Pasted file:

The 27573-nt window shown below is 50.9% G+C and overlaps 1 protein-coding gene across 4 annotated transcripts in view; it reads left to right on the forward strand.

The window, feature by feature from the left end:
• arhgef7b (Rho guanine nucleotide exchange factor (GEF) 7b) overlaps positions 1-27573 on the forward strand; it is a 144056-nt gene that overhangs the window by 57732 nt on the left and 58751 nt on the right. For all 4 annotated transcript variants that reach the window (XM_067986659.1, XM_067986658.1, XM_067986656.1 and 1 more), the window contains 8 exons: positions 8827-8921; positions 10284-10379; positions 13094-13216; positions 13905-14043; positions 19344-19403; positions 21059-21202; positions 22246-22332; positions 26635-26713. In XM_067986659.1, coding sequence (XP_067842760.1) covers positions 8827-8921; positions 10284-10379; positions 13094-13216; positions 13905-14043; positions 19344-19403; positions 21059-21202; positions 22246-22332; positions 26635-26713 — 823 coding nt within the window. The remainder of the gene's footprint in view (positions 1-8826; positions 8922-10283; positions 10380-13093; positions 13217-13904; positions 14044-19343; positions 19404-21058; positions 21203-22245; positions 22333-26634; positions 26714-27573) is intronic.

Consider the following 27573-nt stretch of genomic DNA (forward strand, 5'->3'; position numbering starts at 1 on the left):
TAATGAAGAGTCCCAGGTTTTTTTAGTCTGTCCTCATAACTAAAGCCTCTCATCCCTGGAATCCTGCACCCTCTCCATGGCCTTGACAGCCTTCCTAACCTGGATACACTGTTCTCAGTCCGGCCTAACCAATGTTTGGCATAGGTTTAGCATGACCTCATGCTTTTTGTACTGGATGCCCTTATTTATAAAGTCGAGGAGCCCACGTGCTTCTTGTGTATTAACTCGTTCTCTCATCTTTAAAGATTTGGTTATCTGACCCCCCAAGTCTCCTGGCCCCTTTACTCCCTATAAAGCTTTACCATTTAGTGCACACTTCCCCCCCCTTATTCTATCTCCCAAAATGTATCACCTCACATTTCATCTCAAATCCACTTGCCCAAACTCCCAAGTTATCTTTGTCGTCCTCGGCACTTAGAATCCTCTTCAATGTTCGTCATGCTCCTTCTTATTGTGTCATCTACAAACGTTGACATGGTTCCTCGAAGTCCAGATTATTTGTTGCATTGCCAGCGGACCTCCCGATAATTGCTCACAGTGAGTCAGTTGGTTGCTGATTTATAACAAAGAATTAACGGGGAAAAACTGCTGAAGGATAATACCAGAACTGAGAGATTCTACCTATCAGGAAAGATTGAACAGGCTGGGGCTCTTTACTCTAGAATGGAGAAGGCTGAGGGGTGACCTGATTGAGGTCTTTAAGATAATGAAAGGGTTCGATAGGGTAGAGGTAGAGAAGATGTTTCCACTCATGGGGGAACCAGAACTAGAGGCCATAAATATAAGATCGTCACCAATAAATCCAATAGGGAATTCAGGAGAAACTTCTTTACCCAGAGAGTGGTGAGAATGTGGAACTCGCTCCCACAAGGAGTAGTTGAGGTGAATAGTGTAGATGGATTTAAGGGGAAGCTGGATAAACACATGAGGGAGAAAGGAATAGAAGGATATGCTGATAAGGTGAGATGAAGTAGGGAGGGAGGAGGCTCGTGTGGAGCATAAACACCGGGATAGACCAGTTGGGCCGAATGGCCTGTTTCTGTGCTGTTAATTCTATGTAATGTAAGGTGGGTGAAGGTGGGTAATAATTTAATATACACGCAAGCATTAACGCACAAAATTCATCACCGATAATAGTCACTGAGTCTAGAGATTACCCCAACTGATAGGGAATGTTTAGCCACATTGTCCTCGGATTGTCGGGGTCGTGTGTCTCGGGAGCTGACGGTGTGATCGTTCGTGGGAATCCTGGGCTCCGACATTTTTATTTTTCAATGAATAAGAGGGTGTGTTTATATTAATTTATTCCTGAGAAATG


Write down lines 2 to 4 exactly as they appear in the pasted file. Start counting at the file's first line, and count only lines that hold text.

The window, feature by feature from the left end:
• arhgef7b (Rho guanine nucleotide exchange factor (GEF) 7b) overlaps positions 1-27573 on the forward strand; it is a 144056-nt gene that overhangs the window by 57732 nt on the left and 58751 nt on the right. For all 4 annotated transcript variants that reach the window (XM_067986659.1, XM_067986658.1, XM_067986656.1 and 1 more), the window contains 8 exons: positions 8827-8921; positions 10284-10379; positions 13094-13216; positions 13905-14043; positions 19344-19403; positions 21059-21202; positions 22246-22332; positions 26635-26713. In XM_067986659.1, coding sequence (XP_067842760.1) covers positions 8827-8921; positions 10284-10379; positions 13094-13216; positions 13905-14043; positions 19344-19403; positions 21059-21202; positions 22246-22332; positions 26635-26713 — 823 coding nt within the window. The remainder of the gene's footprint in view (positions 1-8826; positions 8922-10283; positions 10380-13093; positions 13217-13904; positions 14044-19343; positions 19404-21058; positions 21203-22245; positions 22333-26634; positions 26714-27573) is intronic.

Consider the following 27573-nt stretch of genomic DNA (forward strand, 5'->3'; position numbering starts at 1 on the left):